Four months after the United Kingdom officially began a new era outside the European Union, the European Parliament gave its approval to the EU-U.K. Brexit deal.
(CN) — The European Parliament has overwhelmingly approved the deal setting out the terms of the United Kingdom’s withdrawal from the European Union, a stamp of approval that formalizes Brexit.
The parliament voted 660-5 in favor of ratifying the deal, with 32 abstentions. The vote took place late Tuesday and the tally was released Wednesday morning. Still, the Brexit deal won’t be ratified in full until EU ministers give their token blessing at a meeting at the end of April.
It was largely a symbolic vote because the Brussels-based parliament made up of elected representatives from the EU’s 27 member states was bound to approve a deal that took about a year to negotiate and prevented a catastrophic rupture in relations. The U.K. officially left the EU on Jan. 1.
Although the parliament’s approval is the last major step in the Brexit process, the U.K. and EU are almost guaranteed to continue wrangling over the meaning and effect of Brexit for years to come and many aspects of their relationship remain uncertain.
The Brexit deal is largely limited to goods going between the U.K. and EU and ensures that tariffs and quotas are not imposed, though additional customs paperwork is needed and trade between the two has fallen. But the deal does not cover other areas, most importantly financial and business services, which make up large portions of the U.K.’s economy. A separate deal on financial services is getting closer to approval.
The Brexit deal also contains a contested section on Northern Ireland that leaves that troubled region in line with EU rules. This arrangement was needed to ensure cumbersome and politically contentious border checks do not return between Ireland and Northern Ireland.
But the so-called Northern Ireland protocol has sparked protests among Protestants in Northern Ireland and led to legal challenges. Many Protestants feel they are being split off from the rest of the U.K. as the Irish Sea effectively becomes the border between Britain and the EU. Resentment is strong among Protestants against British Prime Minister Boris Johnson, who they feel broke a promise he made not to allow a border to run down the Irish Sea. In the end, Johnson could only get his Brexit deal through the House of Commons by setting up this new quasi-border down the Irish Sea.
Since the U.K’s departure in January, there have been spats between the U.K. and the EU over fishing access in British waters, vaccine deliveries, the status of Gibraltar, a British territory next to Spain, and the implementation of the Northern Ireland customs rules. The EU accuses Johnson’s government of ignoring the Northern Ireland protocol.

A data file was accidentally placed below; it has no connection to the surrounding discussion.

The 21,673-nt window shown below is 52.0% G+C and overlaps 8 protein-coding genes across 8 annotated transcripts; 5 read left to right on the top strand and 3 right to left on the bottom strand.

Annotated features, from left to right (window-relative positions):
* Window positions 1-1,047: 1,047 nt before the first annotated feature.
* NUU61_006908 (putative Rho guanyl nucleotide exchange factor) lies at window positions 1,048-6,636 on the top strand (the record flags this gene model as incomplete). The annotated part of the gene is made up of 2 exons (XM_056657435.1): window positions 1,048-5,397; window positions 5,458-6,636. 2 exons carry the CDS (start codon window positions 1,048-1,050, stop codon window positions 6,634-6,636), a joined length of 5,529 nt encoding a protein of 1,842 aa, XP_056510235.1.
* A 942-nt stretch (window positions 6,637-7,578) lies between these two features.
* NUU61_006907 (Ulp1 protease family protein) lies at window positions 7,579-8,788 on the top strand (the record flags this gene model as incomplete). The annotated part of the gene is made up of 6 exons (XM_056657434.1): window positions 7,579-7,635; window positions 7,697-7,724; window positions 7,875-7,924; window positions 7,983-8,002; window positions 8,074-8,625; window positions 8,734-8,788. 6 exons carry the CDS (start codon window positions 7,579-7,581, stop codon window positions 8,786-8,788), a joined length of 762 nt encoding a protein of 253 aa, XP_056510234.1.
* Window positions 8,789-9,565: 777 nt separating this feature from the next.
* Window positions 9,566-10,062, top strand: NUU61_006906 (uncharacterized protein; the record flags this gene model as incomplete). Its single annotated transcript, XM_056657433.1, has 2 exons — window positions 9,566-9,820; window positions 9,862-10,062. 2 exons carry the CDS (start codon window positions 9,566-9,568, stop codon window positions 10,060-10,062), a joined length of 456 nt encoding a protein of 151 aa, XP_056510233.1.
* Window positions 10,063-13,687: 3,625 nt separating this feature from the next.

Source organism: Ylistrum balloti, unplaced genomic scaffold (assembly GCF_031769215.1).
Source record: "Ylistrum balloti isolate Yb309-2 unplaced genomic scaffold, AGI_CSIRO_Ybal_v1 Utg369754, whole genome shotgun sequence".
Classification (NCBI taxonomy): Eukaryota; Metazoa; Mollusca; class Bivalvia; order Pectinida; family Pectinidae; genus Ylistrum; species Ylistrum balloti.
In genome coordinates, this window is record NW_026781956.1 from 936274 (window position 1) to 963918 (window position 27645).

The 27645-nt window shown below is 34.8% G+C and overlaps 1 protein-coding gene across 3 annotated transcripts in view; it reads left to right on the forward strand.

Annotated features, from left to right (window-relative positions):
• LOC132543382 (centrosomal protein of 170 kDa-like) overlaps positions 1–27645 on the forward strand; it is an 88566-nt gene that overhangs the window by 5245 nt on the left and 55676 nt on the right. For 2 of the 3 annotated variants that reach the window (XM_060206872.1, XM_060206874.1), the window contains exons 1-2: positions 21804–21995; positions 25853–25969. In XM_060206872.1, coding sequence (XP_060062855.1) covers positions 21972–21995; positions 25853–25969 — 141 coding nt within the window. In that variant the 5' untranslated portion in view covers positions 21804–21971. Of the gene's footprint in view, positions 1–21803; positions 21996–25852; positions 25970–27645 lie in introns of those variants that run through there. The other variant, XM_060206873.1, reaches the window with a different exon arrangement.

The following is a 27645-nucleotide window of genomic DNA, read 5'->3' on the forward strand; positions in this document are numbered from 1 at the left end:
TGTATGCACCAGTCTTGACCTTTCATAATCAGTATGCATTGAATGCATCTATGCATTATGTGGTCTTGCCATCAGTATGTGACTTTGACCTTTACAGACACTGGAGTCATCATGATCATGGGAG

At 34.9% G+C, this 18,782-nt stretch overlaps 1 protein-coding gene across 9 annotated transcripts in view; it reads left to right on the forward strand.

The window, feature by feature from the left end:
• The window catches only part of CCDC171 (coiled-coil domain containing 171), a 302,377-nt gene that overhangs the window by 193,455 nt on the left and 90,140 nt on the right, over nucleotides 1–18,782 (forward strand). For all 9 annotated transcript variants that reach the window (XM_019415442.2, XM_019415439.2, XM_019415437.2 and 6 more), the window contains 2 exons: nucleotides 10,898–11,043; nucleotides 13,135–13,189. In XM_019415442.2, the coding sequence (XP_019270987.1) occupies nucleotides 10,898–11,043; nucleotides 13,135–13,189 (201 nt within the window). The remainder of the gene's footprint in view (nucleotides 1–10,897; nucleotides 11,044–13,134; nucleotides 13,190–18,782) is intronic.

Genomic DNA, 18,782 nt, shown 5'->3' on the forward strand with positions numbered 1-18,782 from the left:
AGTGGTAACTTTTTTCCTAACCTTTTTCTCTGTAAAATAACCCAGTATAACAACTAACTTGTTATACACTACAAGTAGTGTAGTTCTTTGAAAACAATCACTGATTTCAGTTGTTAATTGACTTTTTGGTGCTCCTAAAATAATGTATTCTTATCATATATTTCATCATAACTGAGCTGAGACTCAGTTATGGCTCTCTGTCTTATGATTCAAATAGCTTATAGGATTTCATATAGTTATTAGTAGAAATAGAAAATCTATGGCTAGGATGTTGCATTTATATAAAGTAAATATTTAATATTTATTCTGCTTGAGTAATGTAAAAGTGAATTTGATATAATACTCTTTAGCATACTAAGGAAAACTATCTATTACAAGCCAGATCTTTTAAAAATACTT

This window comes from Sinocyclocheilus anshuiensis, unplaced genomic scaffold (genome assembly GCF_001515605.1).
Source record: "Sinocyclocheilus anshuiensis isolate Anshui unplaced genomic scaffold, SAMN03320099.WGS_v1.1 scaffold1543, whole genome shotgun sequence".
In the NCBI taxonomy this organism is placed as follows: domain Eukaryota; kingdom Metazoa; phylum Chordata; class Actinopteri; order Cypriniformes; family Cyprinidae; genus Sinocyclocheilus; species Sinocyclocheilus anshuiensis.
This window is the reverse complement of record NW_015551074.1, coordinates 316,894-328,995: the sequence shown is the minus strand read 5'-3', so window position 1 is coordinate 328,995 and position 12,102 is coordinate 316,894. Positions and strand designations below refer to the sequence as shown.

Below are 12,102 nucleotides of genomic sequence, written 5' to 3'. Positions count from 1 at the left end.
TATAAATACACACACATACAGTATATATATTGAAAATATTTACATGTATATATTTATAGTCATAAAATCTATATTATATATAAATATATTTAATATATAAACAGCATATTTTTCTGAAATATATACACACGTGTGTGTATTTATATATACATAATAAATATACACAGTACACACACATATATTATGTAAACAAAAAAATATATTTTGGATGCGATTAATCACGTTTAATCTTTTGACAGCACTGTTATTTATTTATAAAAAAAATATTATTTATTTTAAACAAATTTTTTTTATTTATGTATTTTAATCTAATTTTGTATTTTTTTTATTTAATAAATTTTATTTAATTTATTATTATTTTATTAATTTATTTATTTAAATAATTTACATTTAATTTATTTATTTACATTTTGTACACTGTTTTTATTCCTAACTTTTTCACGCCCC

After leaving the EU, the U.K. largely turned its back on the EU in the areas of defense and foreign affairs as it seeks to broaden its horizons by securing new trade deals, for instance with Asian nations and the United States, and solidifying its alliance with the U.S. by boosting its military spending by about $22 billion over the next four years. That boost – the U.K.’s largest increase in since the end of the Cold War – was announced last November as the U.K. prepared to leave the EU.
Johnson is pushing for a “global Britain” in the post-Brexit era and is seeking to build a new space command, an artificial intelligence agency and investing even more in the British navy. Many experts, though, doubt Britain will fulfill this vision and say it risks becoming less relevant globally and suffering economically in the long run from Brexit.
Before ratifying the deal, European politicians from varying parts of the political spectrum stressed that Brexit was a “historic mistake.”
Iratxe García Pérez, a Spanish politician and the head of the Socialists and Democrats group in parliament, said ratifying the deal prevents the U.K. from crashing out of the EU and causing economic havoc.
But she characterized Brexit as “the great lie of the British right” and that it “should cause people to reflect on how damaging voluntary isolationism can be.”
Many parliamentarians said the EU must be ready to defend its interests against the U.K. Many in the EU are concerned the U.K. will become a formidable rival in many areas and they want to make sure that Britain does not turn Brexit into an advantage for its businesses at the expense of European companies. For instance, there are worries the U.K. could weaken environmental and labor standards and thereby undercut EU businesses.
“The U.K. government should not misinterpret the vote as a sign that we are letting our guard down,” said Andreas Schieder, an Austrian politician with the Socialists and Democrats.
Renew Europe, a group of liberal party parliamentarians, called for “vigilance” in making sure Britain upholds its side of the bargain.
“Renew Europe is not yet convinced about the willingness of the British government to respect its commitments,” said Malik Azmani, a Dutch politician and one of Renew Europe’s leaders in parliament. “This agreement is no blank check; trust needs to be rebuilt.”
“Working with the current U.K. government means managing divergences instead of convergence, which has costs for both sides,” Azmani said.
Nathalie Loiseau, a French politician with Renew Europe, said she was worried about new tensions in Northern Ireland and an increase in “red tape towards European fishermen” seeking access to British waters.
Johnson said the deal’s ratification will provide “stability to our new relationship with the EU as vital trading partners, close allies and sovereign equals.”
Courthouse News reporter Cain Burdeau is based in the European Union.